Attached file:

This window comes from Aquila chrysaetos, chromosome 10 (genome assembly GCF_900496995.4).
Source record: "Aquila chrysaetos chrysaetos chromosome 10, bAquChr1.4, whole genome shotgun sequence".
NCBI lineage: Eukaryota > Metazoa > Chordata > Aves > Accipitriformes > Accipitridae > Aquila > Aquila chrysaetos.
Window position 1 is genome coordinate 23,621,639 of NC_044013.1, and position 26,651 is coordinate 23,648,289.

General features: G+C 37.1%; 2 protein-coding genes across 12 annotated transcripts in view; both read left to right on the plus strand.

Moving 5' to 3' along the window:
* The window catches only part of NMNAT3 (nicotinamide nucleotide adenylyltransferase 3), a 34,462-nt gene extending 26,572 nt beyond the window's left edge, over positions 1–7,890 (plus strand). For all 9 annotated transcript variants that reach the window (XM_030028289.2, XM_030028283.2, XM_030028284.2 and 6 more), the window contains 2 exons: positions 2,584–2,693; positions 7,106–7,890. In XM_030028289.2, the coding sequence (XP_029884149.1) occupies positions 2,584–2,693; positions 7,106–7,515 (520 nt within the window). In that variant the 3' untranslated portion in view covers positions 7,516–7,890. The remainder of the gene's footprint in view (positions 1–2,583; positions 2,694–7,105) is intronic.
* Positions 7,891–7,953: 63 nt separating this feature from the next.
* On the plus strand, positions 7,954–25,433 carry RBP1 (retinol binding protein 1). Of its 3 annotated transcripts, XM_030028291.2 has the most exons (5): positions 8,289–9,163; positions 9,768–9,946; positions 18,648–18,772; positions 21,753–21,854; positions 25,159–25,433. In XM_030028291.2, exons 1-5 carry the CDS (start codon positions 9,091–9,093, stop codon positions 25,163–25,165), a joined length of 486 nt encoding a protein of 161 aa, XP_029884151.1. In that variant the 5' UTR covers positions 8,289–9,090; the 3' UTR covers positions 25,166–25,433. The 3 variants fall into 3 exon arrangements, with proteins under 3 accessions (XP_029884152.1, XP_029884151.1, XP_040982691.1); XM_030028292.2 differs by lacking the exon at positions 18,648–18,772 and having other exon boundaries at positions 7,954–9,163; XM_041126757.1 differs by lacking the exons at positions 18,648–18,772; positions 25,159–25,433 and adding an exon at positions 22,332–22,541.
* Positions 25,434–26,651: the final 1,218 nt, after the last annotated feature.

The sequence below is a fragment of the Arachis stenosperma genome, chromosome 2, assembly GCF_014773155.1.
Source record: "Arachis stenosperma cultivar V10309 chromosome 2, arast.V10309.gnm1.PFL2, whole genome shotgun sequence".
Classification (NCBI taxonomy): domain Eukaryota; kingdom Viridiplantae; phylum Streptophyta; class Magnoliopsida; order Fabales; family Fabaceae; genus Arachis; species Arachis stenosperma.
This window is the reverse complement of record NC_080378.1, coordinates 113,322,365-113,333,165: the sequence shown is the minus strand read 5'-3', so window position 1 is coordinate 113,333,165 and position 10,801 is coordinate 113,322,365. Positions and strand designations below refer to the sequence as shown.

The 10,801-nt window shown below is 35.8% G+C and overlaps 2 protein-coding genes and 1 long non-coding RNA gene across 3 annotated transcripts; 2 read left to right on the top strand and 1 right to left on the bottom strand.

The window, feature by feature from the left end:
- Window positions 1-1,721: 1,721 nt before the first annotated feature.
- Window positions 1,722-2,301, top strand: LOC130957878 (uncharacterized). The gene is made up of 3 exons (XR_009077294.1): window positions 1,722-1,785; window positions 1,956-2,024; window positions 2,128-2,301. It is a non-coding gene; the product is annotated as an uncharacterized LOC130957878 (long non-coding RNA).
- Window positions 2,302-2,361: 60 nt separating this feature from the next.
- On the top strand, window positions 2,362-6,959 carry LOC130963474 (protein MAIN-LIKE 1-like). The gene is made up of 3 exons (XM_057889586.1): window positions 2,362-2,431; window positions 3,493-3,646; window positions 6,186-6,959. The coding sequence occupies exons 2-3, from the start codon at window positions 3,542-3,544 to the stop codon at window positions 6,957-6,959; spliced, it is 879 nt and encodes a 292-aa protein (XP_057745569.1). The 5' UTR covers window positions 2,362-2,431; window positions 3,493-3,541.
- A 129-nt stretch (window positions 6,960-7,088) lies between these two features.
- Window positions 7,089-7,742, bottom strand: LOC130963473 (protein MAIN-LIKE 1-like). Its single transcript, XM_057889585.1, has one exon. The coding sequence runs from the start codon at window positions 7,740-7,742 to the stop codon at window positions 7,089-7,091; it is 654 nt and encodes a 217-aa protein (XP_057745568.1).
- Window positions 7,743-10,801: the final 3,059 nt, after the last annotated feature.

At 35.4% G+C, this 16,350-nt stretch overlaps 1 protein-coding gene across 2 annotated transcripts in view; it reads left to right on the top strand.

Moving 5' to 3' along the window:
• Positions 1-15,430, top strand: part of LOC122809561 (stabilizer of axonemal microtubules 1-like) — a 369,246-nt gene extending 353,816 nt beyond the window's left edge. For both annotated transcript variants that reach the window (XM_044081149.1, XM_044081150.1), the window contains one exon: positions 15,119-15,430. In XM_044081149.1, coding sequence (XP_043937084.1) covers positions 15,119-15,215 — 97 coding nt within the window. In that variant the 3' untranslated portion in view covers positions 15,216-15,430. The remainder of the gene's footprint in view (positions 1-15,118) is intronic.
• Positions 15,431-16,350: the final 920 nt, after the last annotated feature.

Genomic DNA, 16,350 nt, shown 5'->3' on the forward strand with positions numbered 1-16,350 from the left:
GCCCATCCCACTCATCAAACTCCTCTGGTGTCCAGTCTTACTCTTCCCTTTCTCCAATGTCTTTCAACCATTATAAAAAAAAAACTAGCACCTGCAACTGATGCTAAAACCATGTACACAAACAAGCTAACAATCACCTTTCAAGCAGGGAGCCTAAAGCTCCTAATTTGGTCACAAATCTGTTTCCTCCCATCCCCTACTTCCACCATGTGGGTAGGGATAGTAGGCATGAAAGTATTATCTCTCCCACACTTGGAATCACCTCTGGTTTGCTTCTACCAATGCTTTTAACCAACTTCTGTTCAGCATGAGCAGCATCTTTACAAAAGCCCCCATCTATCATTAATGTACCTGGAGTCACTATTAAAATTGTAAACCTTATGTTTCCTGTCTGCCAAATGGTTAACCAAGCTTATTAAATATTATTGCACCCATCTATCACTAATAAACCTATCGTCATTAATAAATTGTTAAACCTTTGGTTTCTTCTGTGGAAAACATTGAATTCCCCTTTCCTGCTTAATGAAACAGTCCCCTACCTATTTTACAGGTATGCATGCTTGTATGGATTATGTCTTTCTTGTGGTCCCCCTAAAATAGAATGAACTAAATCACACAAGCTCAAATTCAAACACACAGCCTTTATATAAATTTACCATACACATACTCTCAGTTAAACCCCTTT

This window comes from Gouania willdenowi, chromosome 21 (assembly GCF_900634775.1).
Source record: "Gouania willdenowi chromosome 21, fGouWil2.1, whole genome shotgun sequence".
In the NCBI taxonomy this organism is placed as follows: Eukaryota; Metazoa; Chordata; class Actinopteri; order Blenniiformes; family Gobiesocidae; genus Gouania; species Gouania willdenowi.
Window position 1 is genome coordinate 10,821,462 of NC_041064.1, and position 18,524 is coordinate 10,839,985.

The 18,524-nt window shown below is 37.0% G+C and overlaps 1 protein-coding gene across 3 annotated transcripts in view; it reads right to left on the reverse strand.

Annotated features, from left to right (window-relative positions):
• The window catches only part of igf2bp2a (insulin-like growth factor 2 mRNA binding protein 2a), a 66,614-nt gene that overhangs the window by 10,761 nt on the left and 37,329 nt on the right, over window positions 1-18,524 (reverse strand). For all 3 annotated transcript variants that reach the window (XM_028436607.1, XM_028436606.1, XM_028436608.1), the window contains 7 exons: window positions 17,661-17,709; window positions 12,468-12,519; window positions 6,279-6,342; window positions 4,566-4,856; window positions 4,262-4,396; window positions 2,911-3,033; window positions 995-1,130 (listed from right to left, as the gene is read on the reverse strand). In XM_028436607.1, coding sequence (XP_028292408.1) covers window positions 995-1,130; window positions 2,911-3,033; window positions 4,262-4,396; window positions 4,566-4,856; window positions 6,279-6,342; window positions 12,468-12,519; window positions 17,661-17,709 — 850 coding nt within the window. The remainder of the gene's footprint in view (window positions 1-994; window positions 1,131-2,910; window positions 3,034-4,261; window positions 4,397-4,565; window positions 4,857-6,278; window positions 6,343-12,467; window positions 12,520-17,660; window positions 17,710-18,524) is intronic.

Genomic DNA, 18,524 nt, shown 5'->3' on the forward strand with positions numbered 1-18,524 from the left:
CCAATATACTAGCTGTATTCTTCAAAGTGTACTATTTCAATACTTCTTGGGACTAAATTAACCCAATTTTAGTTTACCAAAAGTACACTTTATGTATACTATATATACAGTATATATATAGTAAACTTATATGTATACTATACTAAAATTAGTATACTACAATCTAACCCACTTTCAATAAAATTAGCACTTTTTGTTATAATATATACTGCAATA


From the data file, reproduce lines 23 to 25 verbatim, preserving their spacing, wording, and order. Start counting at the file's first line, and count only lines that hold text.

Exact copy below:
- Window positions 7,743-10,801: the final 3,059 nt, after the last annotated feature.

At 35.4% G+C, this 16,350-nt stretch overlaps 1 protein-coding gene across 2 annotated transcripts in view; it reads left to right on the top strand.

Moving 5' to 3' along the window: